Copenhagen — Geert Wilders, the leader of the Dutch Party for Freedom and one of Europe’s most influential politicians, likes to express his admiration for the U.S. Constitution’s First Amendment. That’s no coincidence. The First Amendment provides the best legal protection of speech in the world, including the kind of speech that in December 2016 led to the conviction of Wilders in the Netherlands for having insulted Dutch Moroccans and having incited discrimination during a political rally a few years back.
I suppose that’s why Wilders is seen by some as a politician willing to stand up for freedom of expression and speak his mind about uncomfortable issues that others have refrained from doing. He insists on his right to unfettered criticism of Islam and Muslim communities as fundamental to free speech. In the wake of terrorist attacks in Europe and clashes of culture and values, these issues have risen to the top of the political agenda in most European countries.
Recently, one of Wilders’s supporters in the U.S., the right‐wing activist David Horowitz, lauded the anti‐Muslim Dutchman as “the Paul Revere of Europe … a hero of the most important battle of our times, the battle to defend free speech.” It’s true that this is a crucial battle. Its outcome will have long‐term consequences for the protection of freedom in liberal democracies. Free speech is under attack from many quarters. Wilders himself has to live with round‐the‐clock security because of his stance on Islam and immigration.
I am fully on Wilders’s side when it comes to the speech crimes he has been accused of. I am against hate speech laws as a matter of principle but also for practical reasons. They are not the most effective way to fight bigotry. They tend to be enforced selectively and express a social norm, not a genuine will to fight bigotry. One man’s hate speech may be another man’s poetry. I also believe it’s important to defend Wilders’s right to speak out in light of the threats against his life.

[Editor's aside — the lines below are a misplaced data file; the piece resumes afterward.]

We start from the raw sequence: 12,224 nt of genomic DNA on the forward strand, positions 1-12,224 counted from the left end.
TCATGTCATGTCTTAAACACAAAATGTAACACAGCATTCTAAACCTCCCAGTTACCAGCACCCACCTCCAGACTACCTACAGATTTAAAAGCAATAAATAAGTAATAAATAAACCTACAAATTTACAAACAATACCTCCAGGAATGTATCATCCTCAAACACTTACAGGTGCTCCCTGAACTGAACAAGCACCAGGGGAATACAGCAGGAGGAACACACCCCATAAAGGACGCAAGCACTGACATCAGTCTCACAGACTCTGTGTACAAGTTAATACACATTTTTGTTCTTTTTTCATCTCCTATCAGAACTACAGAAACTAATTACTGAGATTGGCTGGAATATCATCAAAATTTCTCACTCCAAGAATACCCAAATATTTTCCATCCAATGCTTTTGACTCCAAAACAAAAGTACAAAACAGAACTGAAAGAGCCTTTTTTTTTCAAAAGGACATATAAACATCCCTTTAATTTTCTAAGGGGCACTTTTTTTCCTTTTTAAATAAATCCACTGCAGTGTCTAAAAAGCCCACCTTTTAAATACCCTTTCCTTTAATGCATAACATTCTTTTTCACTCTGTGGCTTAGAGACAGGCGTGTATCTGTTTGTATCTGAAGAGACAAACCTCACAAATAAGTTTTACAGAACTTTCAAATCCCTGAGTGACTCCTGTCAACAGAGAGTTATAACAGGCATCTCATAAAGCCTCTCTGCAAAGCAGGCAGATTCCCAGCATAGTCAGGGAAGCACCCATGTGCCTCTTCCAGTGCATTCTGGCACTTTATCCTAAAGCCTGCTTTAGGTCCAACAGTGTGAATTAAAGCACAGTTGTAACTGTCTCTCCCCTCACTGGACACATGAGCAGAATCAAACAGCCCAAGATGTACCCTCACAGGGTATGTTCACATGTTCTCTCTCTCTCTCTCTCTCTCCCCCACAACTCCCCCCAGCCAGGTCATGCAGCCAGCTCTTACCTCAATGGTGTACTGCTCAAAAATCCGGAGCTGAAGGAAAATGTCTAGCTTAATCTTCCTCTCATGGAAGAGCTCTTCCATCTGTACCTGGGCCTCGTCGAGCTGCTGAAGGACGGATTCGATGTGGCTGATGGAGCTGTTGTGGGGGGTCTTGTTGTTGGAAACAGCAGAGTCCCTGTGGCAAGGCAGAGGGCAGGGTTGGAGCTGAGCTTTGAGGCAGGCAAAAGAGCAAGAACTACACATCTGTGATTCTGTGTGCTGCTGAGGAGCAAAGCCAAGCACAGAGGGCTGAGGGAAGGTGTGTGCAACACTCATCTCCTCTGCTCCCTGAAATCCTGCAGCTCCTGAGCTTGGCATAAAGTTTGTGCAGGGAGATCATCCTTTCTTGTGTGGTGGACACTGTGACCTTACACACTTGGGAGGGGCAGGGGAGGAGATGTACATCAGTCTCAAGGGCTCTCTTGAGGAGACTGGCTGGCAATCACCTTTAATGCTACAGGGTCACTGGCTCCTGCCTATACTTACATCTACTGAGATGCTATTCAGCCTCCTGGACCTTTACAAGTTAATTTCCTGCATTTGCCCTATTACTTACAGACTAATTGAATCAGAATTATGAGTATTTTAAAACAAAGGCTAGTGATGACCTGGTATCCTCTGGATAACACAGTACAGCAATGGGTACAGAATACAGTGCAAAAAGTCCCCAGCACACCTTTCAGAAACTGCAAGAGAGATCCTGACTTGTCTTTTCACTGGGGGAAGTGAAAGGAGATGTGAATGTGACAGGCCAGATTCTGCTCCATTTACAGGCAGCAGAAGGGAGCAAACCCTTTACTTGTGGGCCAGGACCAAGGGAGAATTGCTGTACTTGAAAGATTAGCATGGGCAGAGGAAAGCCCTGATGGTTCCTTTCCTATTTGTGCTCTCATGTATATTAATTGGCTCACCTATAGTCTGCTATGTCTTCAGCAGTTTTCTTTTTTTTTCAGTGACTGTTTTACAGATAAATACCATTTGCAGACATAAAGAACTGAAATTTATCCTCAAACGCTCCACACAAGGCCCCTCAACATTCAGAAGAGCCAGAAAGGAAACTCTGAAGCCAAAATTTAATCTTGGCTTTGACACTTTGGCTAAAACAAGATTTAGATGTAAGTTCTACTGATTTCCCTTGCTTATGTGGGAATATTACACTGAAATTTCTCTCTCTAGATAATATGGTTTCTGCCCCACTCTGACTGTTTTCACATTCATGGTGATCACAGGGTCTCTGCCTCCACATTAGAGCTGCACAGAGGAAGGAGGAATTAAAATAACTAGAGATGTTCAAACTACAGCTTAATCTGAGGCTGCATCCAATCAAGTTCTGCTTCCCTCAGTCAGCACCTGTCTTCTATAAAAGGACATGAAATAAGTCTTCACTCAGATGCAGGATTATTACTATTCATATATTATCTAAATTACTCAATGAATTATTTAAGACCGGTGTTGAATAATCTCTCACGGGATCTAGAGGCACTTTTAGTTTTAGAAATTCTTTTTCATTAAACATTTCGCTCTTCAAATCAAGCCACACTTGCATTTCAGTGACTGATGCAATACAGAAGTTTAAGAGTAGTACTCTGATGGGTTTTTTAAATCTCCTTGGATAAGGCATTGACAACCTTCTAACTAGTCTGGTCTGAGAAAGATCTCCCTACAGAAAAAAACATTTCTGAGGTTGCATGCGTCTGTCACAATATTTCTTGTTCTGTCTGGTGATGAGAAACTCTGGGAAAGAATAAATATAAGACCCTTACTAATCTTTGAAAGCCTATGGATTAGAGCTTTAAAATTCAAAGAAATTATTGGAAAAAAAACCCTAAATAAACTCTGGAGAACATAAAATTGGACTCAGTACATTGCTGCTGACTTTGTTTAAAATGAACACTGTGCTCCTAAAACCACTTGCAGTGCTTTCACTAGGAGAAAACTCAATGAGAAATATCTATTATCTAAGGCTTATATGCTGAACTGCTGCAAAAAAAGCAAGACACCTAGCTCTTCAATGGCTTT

Nevertheless, I disagree with people like Horowitz, who see Wilders as a defender of free speech. Let me explain why. Wilders has called for banning the Quran. He wants to close mosques and ban the building of new ones, and he has proposed a change to the Dutch Constitution that would outlaw faith‐based schools for Muslims but not for Christians and citizens committed to other religions and life philosophies.
As a justification for his position on Islam, Wilders often quotes Abraham Lincoln’s words from a letter written in 1859: “Those who deny freedom to others deserve it not for themselves.” But one could turn Lincoln’s words against Wilders himself. By calling for a ban on the Quran and for the closing of mosques and faith‐based schools for Muslims, he insists on denying freedom of speech and religion to Muslims.